Saving Our Metaphors: Transhumanity and the Posthuman (Part 3 – Uploading the Self)

In a chapter of The Singularity is Near titled “Uploading the Human Brain”, Ray Kurzweil toys with the possibility that scanning the brain to understand its workings will result in our capability to upload, and presumably download, its architecture. Such architecture, to Kurzweil’s mind, is responsible for who we are and our sense of personhood. He acknowledges that such a procedure is presently science-fiction although is confident that it is well within the ‘Kurzweil-Moravec’ universe, and a likely scenario.

In order to upload the human brain one’s neurological structure is scanned and transmitted to a powerful computer. Kurzweil is not so ignorant as to presume that this neurological structure can survive outside of materiality, thus he claims the data must be instantiated onto a computational medium in the same way that a program is burned onto a DVD. If this were a possibility it would “capture a person’s entire personality, memory, skills and history”. While he does acknowledge that the reinstated mind requires a body, his acknowledgement is for juvenile reasons that do not tackle or adequately address the immensity of the problem.

For instance, his answer as to why our reinstated minds require a body ignores important, phenomenologically discerned, criticisms of the Cartesian mind-body dualism. For Kurzweil, we need a body, or some sort of material instantiation for very simple reasons: “so much of our thinking is directed toward physical needs and desires”. Furthermore, the sole reference to the body as a whole is in the scant acknowledgment that “a person’s personality and skills do not reside only in their brain, although that is their principal location. Our nervous system extends throughout the body, and the endocrine (hormonal) system has an influence as well”. Instead of letting the reader know exactly how the endocrine system will be factored into this uploading, and treating such issues with the care they deserve, he skims over them favor of simpler questions such as “How quickly do we need to scan a person’s nervous system?”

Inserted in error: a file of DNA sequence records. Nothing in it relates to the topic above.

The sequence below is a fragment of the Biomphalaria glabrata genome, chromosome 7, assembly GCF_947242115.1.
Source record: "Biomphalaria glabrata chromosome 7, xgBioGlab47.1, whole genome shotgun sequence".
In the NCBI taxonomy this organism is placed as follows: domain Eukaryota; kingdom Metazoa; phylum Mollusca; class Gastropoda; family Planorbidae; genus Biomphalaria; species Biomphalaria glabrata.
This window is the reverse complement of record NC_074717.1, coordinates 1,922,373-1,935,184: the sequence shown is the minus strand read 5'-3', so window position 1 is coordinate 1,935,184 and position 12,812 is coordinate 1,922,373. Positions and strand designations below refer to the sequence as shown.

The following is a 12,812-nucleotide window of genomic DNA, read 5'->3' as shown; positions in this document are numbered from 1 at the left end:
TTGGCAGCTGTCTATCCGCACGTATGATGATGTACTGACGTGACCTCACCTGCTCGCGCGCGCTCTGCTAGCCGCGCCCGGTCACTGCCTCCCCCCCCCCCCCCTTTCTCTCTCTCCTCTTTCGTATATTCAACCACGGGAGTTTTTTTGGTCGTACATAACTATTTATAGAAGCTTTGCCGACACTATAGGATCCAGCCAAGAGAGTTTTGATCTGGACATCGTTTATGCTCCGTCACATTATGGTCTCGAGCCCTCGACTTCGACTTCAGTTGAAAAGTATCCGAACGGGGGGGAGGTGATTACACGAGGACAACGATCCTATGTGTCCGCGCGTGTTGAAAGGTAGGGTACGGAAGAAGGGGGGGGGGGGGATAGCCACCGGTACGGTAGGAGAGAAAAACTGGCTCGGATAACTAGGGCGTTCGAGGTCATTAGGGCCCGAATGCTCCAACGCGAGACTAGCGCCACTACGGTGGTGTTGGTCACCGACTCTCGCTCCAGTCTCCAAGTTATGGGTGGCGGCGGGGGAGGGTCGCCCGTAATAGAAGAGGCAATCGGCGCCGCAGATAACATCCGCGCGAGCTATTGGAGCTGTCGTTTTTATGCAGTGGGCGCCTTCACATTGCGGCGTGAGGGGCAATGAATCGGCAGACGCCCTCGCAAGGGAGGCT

Hans Moravec conceptualizes the brain similarly to Kurzweil so it is not surprising that he overlooks similar pivotal issues. Moravec’s posthumans are virtual and informational beings. A similar thinker, Marvin Minsky, explains that

a human brain could be encoded in less than 10^15 bits. If it takes a thousand times more storage to encode a body and surrounding environment, a human with living space might consume 10^8 bits, and a large city of a million human-scale inhabitants might be efficiently stored in 10^24 bits, and the entire world population would fit in 10^28 bits.

In a speech delivered at Carnegie Mellon University in 1992 Moravec referred to the brain as if it were simply an organ whose parts will one day be able to be replaced as they fail. By replacing our gray matter with non-biological material bit-by-bit he argues that our personality would remain intact.

Moravec explains that the best example of ‘bodiless minds’ are computer programs such as a chess program. A chess program operates on pure mathematics and considers only equations relating to numerical chess related algorithms. Despite appearing graphically for the user as specific pieces, the program itself has no relation whatsoever to physical chess pieces, a board, or its opponent. Moravec predicts that in the near future such computer programs will be as clever as the human mind. Implied of course is that the two will eventually blur as the programs become exceedingly more intelligent and complex than the human. Of course, for him and Kurzweil, by the time procedures such as mind uploading are possible nanotechnology and robotics will be so developed and complex that there will exist a myriad of biological and non-biological body-possibilities for replacing the brain.